Lin Ruiyang understands that his individual strength couldn't possibly achieve his target, so he has established close ties with other owners of hotels. Lin has displays at their premises exclusively to sell his teacakes. They earn 30% of the profits from the sales.
To make the Zisun teacake popular nationwide and enable more buyers to get access to it, Lin Ruiyang has set up a company and brand identity. The sales have considerably increased since then.
To provide fresh cakes to customers across the nation, Lin's company has a strict rule about the amount of daily production, according to online orders and the number of tourists.
"For example, if today we have 30,000 tourists coming to our region, we only make enough cakes for them. We make sure all the teacakes can be sold within a week," Lin Ruiyang says.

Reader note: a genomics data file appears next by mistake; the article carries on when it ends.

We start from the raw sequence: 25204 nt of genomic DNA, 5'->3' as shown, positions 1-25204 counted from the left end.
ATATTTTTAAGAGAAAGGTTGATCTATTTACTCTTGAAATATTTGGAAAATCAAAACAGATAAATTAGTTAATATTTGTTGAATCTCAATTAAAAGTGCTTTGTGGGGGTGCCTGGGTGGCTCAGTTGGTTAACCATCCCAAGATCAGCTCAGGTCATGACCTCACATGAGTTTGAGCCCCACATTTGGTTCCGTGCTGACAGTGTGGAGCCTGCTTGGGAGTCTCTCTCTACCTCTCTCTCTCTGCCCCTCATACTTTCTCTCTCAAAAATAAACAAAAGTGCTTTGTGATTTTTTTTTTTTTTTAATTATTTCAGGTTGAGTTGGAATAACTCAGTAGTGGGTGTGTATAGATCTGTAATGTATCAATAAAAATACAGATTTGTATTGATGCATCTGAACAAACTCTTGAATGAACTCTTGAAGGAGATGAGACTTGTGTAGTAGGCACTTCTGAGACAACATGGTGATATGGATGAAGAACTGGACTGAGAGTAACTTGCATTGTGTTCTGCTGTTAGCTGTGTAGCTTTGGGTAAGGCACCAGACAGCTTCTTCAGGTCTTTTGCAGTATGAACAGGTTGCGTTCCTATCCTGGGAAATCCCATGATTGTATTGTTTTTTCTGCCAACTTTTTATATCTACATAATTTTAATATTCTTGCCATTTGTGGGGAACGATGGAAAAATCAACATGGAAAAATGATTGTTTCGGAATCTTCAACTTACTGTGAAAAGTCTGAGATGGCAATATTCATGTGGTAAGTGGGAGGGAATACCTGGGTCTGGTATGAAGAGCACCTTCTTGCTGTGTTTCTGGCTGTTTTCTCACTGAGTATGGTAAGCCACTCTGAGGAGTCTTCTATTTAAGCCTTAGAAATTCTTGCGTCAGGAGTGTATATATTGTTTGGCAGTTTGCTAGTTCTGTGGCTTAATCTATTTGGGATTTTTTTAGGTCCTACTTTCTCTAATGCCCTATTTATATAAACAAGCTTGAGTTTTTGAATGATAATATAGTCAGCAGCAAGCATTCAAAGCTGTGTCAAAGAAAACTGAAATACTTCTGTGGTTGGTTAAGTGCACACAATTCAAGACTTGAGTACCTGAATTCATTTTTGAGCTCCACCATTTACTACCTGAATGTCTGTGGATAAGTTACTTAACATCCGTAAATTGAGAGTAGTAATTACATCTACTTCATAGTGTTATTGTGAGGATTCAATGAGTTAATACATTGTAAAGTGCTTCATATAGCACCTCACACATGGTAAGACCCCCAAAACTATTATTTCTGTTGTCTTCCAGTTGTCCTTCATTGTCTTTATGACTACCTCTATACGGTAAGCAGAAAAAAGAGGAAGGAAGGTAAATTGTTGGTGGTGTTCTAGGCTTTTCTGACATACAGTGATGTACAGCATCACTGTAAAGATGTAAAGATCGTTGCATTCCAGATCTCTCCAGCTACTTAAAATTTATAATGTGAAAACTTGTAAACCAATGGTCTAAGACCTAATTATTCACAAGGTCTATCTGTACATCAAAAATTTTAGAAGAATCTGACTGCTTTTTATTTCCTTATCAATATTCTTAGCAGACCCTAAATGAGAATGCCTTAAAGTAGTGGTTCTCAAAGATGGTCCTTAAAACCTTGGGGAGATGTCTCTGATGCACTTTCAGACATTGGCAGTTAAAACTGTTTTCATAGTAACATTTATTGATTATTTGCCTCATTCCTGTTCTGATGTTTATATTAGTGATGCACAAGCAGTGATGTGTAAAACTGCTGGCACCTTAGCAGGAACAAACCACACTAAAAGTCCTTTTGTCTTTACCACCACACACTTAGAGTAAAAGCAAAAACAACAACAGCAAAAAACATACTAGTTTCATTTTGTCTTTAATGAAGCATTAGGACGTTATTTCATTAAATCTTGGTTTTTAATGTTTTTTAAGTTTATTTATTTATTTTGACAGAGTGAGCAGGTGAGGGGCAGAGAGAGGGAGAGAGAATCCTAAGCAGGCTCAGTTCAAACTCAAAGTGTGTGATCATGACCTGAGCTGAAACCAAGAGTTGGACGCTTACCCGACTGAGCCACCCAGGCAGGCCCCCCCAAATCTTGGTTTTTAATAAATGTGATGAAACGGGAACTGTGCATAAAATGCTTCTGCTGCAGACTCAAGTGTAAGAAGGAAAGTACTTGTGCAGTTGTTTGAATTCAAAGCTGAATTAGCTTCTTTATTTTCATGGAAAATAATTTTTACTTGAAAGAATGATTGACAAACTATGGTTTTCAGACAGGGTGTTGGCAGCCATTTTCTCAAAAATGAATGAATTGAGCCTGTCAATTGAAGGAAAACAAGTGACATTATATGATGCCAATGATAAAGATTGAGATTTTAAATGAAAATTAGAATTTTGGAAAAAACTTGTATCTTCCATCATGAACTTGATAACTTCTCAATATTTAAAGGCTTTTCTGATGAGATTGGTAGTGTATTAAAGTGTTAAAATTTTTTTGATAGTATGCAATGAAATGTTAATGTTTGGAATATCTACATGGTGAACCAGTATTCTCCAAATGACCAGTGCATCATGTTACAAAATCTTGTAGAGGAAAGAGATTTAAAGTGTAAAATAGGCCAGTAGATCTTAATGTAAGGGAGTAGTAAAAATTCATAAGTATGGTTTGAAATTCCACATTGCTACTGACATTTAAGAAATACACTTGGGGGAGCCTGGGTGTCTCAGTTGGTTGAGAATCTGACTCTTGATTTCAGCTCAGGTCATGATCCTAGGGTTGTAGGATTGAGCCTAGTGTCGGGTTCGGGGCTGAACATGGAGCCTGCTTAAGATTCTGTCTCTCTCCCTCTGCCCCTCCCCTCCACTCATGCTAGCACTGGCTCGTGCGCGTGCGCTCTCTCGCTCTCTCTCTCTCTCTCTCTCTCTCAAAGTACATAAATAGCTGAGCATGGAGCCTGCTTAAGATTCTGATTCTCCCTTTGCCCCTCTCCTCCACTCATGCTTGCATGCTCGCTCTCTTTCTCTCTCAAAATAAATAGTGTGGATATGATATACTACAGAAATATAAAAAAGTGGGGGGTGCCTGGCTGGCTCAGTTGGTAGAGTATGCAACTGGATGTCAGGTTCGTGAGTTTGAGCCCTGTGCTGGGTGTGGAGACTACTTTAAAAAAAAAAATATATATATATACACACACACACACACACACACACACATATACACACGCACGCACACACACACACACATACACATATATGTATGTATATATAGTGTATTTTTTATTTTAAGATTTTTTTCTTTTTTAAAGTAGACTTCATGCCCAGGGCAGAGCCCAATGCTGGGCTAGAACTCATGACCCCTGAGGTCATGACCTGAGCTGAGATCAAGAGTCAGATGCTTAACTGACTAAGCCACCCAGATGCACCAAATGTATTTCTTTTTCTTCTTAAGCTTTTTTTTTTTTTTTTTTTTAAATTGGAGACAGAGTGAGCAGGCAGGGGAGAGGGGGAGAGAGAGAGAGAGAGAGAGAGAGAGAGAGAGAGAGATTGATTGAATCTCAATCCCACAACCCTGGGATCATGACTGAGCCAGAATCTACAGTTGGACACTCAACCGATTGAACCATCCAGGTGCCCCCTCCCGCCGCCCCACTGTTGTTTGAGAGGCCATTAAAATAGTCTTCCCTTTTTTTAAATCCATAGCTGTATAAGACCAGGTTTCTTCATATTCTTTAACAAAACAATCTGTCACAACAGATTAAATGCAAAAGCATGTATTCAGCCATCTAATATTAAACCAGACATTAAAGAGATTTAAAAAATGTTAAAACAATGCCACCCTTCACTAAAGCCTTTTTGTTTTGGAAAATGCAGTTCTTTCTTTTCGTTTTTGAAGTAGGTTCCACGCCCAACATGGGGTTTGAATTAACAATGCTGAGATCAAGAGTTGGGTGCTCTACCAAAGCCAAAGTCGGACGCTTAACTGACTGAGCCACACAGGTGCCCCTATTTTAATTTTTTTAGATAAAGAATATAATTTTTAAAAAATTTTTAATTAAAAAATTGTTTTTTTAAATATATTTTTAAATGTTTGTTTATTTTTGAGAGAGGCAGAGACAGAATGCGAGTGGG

Lin's success has been wide spread in Zhejiang province. Many operators of hotels in the region have learned from Lin. Wu Xiaohong is one of them.
"I have been running a hotel in Anji for about four years. I was finding it difficult to expand my business, as tourists nowadays have so many different options. My friend told me that someone used a local snack to attract tourists. I thought this was a brilliant idea. So I met Lin and learned a lot from him. I also read many ancient books to see if any special products from my region had been mentioned in history."
Lin Ruiyang will continue promoting this local specialty food even further, and it's likely that his vision will inspire other people with similar interests to revive traditions and create their own legend.